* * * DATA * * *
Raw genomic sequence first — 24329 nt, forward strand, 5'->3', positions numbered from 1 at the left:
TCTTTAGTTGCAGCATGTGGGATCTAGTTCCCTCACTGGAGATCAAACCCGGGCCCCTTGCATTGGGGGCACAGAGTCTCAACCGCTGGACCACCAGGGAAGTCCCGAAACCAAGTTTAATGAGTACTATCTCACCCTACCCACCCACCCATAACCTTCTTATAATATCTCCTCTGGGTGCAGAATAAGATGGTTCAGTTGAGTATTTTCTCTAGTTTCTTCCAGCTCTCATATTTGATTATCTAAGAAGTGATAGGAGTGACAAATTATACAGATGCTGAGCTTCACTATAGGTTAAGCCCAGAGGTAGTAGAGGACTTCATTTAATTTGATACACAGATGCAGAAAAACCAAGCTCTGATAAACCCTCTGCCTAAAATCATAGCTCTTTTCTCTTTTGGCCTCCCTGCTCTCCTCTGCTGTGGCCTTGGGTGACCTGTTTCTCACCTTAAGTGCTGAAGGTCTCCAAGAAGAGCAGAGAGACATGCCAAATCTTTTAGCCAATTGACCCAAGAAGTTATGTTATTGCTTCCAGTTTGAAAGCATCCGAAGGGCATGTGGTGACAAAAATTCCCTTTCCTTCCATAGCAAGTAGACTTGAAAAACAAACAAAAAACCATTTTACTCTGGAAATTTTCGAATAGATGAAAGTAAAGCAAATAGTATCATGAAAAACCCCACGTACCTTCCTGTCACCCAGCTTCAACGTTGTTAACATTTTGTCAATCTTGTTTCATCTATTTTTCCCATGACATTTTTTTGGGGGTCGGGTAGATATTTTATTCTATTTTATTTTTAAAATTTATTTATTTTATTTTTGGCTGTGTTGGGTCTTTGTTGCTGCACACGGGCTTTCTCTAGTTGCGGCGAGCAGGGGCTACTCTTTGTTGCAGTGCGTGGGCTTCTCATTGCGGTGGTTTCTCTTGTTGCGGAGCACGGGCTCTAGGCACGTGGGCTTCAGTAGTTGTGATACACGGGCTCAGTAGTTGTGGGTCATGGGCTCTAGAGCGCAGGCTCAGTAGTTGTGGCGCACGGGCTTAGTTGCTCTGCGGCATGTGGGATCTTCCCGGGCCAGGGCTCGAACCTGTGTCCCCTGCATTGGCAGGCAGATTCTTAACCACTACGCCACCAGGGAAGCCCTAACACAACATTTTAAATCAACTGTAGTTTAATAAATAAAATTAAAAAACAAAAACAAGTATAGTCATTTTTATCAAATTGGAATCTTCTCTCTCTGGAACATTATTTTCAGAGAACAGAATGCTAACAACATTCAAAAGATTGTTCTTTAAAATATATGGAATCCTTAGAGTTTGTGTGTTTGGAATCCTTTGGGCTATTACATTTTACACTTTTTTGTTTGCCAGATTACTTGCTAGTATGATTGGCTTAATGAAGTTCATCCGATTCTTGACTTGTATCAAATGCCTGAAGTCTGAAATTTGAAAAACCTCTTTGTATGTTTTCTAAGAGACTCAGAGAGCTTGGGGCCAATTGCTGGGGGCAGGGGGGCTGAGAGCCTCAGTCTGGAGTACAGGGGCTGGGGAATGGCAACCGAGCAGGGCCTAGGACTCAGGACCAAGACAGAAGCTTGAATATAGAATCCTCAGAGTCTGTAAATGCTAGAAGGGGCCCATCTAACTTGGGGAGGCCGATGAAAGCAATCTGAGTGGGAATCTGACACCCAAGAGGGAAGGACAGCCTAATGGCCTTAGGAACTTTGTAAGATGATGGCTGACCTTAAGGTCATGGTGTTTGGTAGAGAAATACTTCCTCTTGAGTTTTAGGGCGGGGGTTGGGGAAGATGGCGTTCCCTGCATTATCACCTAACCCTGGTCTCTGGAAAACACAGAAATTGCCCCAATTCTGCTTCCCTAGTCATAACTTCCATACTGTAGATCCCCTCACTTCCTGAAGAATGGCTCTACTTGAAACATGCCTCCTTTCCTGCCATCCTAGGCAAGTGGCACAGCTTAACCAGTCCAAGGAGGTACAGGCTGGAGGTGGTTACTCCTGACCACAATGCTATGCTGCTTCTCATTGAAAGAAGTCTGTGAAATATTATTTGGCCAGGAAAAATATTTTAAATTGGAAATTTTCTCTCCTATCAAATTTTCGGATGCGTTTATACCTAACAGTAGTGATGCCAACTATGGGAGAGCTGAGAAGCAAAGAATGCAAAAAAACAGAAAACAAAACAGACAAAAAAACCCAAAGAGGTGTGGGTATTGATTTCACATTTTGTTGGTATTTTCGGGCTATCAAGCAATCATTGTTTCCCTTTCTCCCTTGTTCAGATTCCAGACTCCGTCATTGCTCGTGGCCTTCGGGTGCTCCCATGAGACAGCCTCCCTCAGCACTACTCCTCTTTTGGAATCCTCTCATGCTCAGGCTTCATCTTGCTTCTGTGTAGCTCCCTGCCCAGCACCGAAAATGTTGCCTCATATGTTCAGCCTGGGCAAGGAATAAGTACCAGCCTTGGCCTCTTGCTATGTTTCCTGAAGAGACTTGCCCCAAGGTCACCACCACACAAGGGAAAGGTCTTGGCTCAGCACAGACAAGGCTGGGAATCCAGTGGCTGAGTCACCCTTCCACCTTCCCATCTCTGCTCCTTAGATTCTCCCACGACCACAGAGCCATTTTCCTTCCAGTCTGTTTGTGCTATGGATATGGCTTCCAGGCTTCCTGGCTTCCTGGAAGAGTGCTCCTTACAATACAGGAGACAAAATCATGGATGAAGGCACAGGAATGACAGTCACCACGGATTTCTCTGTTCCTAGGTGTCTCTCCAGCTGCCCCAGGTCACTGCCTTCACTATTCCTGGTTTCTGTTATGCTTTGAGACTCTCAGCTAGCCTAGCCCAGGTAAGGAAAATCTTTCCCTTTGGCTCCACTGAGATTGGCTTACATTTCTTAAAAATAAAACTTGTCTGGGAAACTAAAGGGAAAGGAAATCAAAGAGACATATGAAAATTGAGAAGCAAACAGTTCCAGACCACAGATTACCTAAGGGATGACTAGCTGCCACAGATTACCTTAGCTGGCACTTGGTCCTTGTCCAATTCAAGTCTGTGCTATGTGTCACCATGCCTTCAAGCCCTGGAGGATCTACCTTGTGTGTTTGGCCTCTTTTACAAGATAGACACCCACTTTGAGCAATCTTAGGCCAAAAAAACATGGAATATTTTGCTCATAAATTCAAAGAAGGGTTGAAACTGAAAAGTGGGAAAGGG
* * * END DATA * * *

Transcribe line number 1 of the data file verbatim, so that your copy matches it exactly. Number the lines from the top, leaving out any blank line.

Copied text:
Raw genomic sequence first — 24329 nt, forward strand, 5'->3', positions numbered from 1 at the left: